November’s teaching was quite early in the month, so I hadn’t accumulated many interesting cases. Given the focus on corneas in October, this time round I picked some lid tumours from the archives as well as a few recent cases. Here are a few of them.
This is a rapidly growing lid skin lesion in an elderly patient.
Medium power shows sheets of small blue cells within the dermis with no particular architecture.
Higher power shows easily visible mitoses and a rather smudged appearance to the tumour cells.
AE1/AE3 (a mix of antibodies against various cytokeratins) is positive. In contrast to the uniform highlighting of the (normal) surface epithelium, the immunoreactivity in tumour cells is paranuclear and dot-like.
Synaptophysin (a neuroendocrine marker) is diffusely positive.
This is Merkel cell carcinoma.
We see very few of these in ophthalmic pathology, and I make no claims to be up to date on the disease. Here are a couple of open access recent review articles:
Becker gives a comprehensive review of both pathogenesis and clinical aspects.
Pulitzer’s review article is more aimed towards diagnostic pathologists.
It’s interesting that immunotherapy is becoming more promising as a treatment option.
This is an evisceration specimen
Low power of the anterior segment shows a number of abnormal features
A = subepithelial fibrosis and vascularisation
B = basophilic stippling of Bowman’s layer – calcific band keratopathy
C = stromal scarring with a few inflammatory cells
D = thickened Descemet’s membrane. The detachment is probably perioperative artefact
E = iris is atrophic and scarred with a little inflammation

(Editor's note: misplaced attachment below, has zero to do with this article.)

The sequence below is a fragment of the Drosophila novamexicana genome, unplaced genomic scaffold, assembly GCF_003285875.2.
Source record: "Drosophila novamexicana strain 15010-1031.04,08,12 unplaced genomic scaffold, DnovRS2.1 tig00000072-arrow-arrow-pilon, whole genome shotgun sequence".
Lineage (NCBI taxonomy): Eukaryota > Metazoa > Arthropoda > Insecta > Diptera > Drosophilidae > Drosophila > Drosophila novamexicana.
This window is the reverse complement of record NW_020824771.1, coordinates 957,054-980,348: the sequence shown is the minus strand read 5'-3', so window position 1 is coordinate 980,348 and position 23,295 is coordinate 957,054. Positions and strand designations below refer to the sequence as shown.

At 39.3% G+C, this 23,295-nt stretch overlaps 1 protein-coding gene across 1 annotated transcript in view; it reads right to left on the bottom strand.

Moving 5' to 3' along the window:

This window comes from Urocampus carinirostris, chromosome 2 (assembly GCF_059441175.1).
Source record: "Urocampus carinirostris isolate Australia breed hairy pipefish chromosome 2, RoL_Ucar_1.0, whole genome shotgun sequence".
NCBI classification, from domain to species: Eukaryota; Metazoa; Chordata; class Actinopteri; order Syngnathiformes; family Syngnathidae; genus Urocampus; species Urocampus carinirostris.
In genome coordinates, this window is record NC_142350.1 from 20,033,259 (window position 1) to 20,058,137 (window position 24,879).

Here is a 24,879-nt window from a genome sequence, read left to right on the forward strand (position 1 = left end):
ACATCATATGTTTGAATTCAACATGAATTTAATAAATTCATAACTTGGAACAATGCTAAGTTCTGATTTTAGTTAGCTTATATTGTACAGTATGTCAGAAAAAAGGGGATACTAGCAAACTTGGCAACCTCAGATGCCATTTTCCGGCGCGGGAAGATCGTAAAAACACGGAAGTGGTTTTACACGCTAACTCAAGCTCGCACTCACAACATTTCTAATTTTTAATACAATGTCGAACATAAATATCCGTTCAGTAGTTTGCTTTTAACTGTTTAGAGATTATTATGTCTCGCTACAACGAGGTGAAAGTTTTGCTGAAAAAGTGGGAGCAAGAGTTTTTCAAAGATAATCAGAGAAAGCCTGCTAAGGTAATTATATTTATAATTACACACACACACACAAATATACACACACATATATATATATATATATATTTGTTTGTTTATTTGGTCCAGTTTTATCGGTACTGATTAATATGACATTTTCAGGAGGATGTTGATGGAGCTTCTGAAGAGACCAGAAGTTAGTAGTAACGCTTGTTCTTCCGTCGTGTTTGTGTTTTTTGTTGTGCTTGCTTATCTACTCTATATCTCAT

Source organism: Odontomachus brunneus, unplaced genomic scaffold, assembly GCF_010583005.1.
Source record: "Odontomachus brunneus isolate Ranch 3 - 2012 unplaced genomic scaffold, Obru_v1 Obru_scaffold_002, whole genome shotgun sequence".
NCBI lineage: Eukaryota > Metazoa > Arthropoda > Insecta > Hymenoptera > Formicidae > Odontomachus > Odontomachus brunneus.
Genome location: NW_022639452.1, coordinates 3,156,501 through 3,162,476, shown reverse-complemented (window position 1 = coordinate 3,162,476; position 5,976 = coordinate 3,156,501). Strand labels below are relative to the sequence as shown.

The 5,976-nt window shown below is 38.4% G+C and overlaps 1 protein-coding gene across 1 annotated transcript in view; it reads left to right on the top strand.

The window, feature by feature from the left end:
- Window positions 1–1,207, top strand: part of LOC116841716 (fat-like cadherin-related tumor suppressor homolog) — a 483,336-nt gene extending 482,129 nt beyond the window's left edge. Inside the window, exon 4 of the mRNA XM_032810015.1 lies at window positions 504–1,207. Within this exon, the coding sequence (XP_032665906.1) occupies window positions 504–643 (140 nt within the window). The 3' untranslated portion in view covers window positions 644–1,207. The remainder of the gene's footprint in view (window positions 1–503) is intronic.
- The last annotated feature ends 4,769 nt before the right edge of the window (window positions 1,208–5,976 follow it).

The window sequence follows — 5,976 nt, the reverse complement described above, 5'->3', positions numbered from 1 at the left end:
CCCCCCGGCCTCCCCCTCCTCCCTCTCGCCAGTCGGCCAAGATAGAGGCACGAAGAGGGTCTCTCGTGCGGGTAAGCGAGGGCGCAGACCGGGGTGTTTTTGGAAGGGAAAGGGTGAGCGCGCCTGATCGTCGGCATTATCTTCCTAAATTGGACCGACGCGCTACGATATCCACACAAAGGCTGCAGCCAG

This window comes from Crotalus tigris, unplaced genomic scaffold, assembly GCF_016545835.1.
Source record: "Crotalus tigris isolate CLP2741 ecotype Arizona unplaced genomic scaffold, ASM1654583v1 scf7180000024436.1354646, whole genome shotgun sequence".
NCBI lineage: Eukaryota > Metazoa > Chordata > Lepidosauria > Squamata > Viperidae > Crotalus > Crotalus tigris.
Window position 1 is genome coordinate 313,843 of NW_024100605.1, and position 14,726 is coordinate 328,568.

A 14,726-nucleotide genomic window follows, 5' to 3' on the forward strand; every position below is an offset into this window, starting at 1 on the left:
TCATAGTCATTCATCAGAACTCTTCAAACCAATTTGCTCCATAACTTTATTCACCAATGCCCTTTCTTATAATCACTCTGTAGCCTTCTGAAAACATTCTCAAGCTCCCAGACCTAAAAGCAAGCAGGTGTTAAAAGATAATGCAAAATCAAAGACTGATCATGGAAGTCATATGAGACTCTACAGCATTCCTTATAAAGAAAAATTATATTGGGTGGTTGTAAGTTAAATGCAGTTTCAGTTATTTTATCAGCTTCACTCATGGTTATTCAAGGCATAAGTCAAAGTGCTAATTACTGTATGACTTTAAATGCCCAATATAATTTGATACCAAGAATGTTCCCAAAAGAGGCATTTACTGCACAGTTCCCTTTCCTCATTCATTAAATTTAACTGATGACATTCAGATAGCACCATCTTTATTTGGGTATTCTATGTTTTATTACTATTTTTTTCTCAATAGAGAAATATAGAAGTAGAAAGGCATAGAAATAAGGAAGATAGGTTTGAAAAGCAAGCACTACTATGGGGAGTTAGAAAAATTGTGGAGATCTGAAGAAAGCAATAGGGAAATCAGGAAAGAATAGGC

PAS shows thickened and laminated Descemet’s membrane.
The retina has well preserved photoreceptors. Adherent melanin pigment from RPE suggests this is artefactual (perioperative) rather than true retinal detachment. However, the inner nuclear layer is thinned, and the ganglion cell nuclei absent.
This is congenital glaucoma.
Eyelid lump – submitted in two pieces
This piece is obliquely orientated, so some of the apparent epithelial proliferation is artefactual. The dermis has a basaloid tumour with peripheral palisading consistent with nodular basal cell carcinoma.
This other portion is skin is quite inflamed.
Given the inflammation, proliferating strands within the dermis might run the risk of being mistaken for blood vessels in granulation tissue.
However, BerEP4 immunohistochemistry is positive. This is basal cell carcinoma with an infiltrative pattern.
Here’s an open access review article by Sunjaya about the use of BerEP4 immunohistochemistry in basal cell carcinoma.
And thinking of wider aspects of lid tumours, here’s an open access review article by Silverman and Shinder on management of eyelid tumours. Be aware it refers to the TNM7 classification rather than current TNM8.
Next month’s session will be on 5 December. Time for some mince pies!